Vin in Towson worth the wait

Restaurant Review

July 09, 2006|By ELIZABETH LARGE | ELIZABETH LARGE,SUN RESTAURANT CRITIC

I have one thing to say to the various people who made Vin happen: What took you so long?

I'm not talking about construction. I'm talking about the fact that Towson has desperately needed a restaurant that isn't a chain, doesn't serve crab dip or sushi and has some pizazz. Now there is one.

In fact, Vin has a lot of pizazz in a techno-hip, sometimes-I'm-too-whimsical-but-I'm-likable-anyway sort of way. Once you get ensconced in your lipstick-red booth in front of the long, zebra-patterned bar, watching flowers slowly unfolding on all the TV sets over the bar (instead of ESPN), and the trippy music is throbbing in the background, and you're sipping your very expensive merlot by the glass -- well, you'll see what I mean.

The name (pronounced "vine") suggests wine is important here, and it is. There's an international list of 60 bottles, with more than 50 available by the glass, ranging in price from $6.50 to $25. (Those are the by-the-glass prices. The bottles are priced from $19 for an Oxford Landing shiraz to $349 for Chateau Margaux.) The menu offerings seem positively skimpy in comparison.

Still, there's something for everyone on the menu, from pizza -- OK, "wood stone oven flatbreads" -- to lobster thermidor. Some of the offerings, like the grilled calamari, will remind you of Kali's Court, where chef / owner Christopher Paternotte worked before this. One of the best of these is the bronzini, roasted whole and then deboned, but served with the head. The flaky white fish is firm and moist, and it needs nothing more than its sauce of good olive oil, lemon and a few capers to be just about perfect.

The fine gazpacho could have been served colder, but the addition of lump crabmeat at its center made it a sort of Maryland crab soup par excellence.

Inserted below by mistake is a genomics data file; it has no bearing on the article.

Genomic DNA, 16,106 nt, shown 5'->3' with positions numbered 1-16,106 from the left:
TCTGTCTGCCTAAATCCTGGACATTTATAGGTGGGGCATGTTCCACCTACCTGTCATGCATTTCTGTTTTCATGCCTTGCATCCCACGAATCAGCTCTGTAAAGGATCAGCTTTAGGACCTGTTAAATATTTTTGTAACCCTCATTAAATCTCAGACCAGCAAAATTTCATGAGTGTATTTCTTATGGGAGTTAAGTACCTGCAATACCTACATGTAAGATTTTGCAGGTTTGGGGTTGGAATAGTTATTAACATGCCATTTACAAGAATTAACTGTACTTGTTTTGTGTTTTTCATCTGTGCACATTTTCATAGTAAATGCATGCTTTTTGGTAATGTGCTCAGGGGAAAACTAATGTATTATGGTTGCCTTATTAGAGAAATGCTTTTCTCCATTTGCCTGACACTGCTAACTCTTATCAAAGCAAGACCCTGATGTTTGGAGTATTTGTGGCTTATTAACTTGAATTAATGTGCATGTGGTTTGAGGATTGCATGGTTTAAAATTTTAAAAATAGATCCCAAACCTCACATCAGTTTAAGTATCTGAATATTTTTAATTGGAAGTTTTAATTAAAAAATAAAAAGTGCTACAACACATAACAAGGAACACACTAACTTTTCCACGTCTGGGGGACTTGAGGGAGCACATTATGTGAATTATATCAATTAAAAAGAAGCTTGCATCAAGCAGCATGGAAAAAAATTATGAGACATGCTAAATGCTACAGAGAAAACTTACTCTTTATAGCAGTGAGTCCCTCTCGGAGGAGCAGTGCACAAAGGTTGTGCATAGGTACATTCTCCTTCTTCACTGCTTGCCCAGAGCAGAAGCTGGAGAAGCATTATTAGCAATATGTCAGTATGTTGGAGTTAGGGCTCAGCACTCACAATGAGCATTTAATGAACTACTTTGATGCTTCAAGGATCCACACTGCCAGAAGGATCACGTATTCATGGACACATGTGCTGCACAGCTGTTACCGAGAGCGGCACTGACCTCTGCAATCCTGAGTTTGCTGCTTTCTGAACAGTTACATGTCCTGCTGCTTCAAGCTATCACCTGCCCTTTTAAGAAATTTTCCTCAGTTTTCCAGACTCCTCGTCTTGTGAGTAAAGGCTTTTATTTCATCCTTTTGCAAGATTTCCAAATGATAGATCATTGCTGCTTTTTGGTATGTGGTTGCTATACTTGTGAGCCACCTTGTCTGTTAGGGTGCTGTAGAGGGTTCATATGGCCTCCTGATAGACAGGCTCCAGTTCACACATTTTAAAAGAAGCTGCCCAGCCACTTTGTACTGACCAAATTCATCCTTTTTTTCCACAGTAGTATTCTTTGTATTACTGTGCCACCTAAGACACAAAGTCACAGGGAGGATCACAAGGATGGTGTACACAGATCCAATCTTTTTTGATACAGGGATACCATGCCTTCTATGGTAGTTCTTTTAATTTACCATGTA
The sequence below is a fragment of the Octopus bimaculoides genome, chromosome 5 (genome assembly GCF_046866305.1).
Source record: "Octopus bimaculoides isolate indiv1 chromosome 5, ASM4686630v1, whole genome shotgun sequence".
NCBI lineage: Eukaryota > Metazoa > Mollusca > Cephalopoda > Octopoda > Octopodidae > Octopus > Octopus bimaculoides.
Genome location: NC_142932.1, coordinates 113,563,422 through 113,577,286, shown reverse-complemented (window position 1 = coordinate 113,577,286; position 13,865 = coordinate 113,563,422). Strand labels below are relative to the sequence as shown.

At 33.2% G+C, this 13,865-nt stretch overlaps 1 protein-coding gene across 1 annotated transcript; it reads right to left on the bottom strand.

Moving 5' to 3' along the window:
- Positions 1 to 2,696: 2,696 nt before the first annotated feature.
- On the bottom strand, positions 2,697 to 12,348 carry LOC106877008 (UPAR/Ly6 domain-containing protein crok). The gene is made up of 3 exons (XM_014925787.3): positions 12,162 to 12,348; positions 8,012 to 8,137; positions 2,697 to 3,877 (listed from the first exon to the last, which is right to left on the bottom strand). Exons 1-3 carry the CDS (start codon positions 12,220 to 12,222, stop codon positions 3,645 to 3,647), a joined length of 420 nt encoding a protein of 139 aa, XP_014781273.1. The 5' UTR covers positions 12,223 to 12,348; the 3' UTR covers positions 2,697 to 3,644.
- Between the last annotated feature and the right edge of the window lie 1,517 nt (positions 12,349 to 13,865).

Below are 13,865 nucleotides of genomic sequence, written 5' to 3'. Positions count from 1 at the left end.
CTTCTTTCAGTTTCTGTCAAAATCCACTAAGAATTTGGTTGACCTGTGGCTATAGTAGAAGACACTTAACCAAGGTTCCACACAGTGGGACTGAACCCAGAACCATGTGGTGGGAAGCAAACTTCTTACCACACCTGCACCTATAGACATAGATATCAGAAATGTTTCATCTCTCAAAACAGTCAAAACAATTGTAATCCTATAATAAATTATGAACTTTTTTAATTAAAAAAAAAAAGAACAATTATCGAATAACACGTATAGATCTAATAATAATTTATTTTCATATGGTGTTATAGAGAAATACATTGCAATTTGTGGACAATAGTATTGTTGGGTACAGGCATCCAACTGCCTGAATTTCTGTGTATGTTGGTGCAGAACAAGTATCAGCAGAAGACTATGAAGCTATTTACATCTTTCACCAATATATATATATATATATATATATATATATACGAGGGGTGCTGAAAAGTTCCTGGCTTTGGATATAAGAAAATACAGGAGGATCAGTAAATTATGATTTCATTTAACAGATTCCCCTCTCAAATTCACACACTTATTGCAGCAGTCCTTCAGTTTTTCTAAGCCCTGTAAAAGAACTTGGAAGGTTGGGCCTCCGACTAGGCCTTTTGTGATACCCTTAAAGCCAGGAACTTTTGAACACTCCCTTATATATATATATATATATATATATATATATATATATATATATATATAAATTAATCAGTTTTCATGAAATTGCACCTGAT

Simple is best here, with one exception. The house gnocchi with summer tomatoes didn't have enough tomatoes or fresh herbs so the dish essentially struck one note -- a potato dumpling sort of note.

This may not seem like the right time of year to have braised short ribs on the menu, but then you haven't tasted Paternotte's short ribs, which are wonderfully tender but don't dissolve into mush in their full-bodied Guinness sauce. Miniature root vegetables keep the dish from seeming heavier than it is.

On the other end of the spectrum are dishes that are too clever for their own good, like the lobster corn dog served with spicy mustard. (If God had meant lobster to be ground up, it wouldn't taste so fine whole.) Luckily there are very few of those.

A special of scallops, fat, firm and tasting deliciously of the sea, was bedded down on a purple potato puree that had the runny texture of a sauce. The color did nothing for the dish, and the suave yellow saffron sauce made the potatoes seem redundant. But the saffron sauce and the scallops were everything they should have been.

Cantaloupe was shaved rather than sliced for no apparent reason other than looks. It meant there was less textural contrast with the serrano ham (as opposed to the usual juicy sweet pieces of melon with salty dry slivers of ham).

On the other hand, fried oysters encrusted with graham cracker crumbs -- definitely an ugh factor there -- defied all my expectations and were great. Their creamy, spicy remoulade was a perfect partner.

Where Vin's whimsy works best is with its World's Tiniest Dessert Menu. Each is $2, and the offerings come in dishes that were meant for a doll's dinner: tiny bowls of rich creme brulee, a miniature chocolate ganache cake, a cute little tempura banana split with chocolate ice cream and sugared walnuts, apple crisp with cardamom ice cream.

Those of us who ordered coffee ended up with hot, freshly brewed cups -- those who ordered tea, with cups of hot water and an Earl Grey or lemon teabag on the side. This was the only time Vin wasn't on top of the current trends. Tea is hot, guys. (The water should be, too.)

Vin isn't for everyone, particularly if you aren't interested in The Scene. There are quieter choices in Towson with good food. But with its hip vibes, entertaining food, great outdoor seating area right across the street and free parking in back, Vin is already a smash success. Make sure you have a reservation.

......................

elizabeth.large@baltsun.com

VIN

FOOD *** (3 stars)

SERVICE *** (3 stars)

ATMOSPHERE *** (3 stars) Address: 1 E. Joppa Road, Suite 155, Towson

Hours: Open for lunch and dinner daily

Prices: Appetizers, $6-$11; main courses, $15-$26

Call: 410-337-0797

RATINGS / / Outstanding: ****; Good: ***; Fair or uneven: **; Poor: *

Baltimore Sun Articles
|
|
|
Please note the green-lined linked article text has been applied commercially without any involvement from our newsroom editors, reporters or any other editorial staff.